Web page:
Now it’s your turn to do some work. I’d like you to turn to the people next to you, and spend a few minutes talking about a time when you’ve experienced God at work in your life. It doesn’t matter if it was a happy or sad occasion, or whether it happened yesterday or many years ago. If nothing immediately springs to mind, then feel free to talk about something that happened to someone you know. Either way, let’s spend a few minutes sharing stories of God’s goodness.

______________________________________________________________________________

I hope you found that encouraging. Being comfortable talking to each other about our faith and our experiences is important, because often we don’t do that and so miss out on such a lot, and because we’re likely to feel more confident talking to people outside church about our faith, and why it matters to us, if we can do so in a ‘safe space’, if you will. It’s a first step to learning how to really let ourselves go and celebrate with God.

However, it also matters that we don’t fall into the trap of glossing over the difficult bits of our stories. God doesn’t need us to make him look good, nor is he somehow disinterested in the complications and the muddle of everyday life.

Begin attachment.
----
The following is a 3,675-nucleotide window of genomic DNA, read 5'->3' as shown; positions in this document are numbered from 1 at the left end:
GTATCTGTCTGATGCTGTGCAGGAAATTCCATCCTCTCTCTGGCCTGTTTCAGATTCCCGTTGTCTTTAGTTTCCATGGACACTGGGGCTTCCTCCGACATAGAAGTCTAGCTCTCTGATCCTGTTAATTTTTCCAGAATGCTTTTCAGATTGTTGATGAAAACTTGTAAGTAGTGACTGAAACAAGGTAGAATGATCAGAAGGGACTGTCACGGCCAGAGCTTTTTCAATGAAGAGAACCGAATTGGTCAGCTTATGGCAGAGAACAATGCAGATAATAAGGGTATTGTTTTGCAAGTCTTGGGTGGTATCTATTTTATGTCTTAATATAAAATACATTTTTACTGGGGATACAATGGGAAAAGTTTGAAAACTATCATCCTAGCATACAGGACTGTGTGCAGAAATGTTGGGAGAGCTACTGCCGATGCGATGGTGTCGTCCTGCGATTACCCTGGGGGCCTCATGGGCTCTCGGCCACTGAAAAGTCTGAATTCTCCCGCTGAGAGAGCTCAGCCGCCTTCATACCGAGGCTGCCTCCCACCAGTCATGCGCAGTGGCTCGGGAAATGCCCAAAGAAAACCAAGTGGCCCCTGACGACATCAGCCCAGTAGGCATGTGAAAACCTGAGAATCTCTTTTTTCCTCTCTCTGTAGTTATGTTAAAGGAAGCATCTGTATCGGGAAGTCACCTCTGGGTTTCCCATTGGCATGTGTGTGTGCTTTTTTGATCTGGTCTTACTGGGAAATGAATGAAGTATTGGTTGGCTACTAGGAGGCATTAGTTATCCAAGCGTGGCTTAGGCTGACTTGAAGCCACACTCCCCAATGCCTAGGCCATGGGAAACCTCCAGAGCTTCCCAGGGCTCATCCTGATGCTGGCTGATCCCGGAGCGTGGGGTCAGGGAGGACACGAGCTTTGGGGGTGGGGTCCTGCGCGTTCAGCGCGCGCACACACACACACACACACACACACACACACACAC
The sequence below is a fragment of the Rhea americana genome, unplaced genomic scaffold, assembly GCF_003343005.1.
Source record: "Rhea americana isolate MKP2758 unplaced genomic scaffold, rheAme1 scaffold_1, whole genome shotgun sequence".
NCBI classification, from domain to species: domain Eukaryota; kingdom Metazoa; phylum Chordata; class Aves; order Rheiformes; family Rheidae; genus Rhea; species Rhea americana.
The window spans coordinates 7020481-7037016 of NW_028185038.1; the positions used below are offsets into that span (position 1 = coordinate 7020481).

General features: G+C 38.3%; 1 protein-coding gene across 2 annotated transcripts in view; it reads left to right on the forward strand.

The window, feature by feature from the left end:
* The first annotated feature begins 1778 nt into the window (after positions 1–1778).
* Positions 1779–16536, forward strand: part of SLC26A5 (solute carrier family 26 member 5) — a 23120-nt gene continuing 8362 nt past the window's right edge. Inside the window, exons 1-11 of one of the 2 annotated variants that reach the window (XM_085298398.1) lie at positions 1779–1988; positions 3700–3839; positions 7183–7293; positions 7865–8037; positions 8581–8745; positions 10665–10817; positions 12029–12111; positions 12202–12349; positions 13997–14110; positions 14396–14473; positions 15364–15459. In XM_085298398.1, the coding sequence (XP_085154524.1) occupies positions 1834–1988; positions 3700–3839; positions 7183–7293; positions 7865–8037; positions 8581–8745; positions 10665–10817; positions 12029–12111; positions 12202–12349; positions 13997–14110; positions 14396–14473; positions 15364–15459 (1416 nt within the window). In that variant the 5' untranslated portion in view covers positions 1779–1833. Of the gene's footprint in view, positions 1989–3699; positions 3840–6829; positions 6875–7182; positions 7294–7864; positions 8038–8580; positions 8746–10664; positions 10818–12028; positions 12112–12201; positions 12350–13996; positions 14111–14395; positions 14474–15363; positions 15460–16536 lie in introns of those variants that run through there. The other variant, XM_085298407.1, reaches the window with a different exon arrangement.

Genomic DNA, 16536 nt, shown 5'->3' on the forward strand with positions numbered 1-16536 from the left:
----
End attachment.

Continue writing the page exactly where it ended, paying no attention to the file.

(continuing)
Bath makes a great deal of how Jane Austen lived there for a time; there’s even a heritage centre dedicated to her. The reality, however, was that she hated Bath, which she felt was basically a cattle market.  She was sick of being made to intend endless balls,  in the hope of attracting a suitably wealthy husband! When Queen Victoria visited the city at age sixteen, she was apparently told by a charming young child that she had dumpy legs! She resolved never to visit Bath again, which she didn’t, and she hated it so much she used to pull the blind down whenever she was on a train passing through it. More seriously,  Bath has a serious homeless problem, and the South-West edition of the Big Issue was started there to try to address the situation. These stories are just as much part of Bath’s history as the ‘good stuff’ I told you about at the beginning of this sermon. Leaving them out would give a false picture.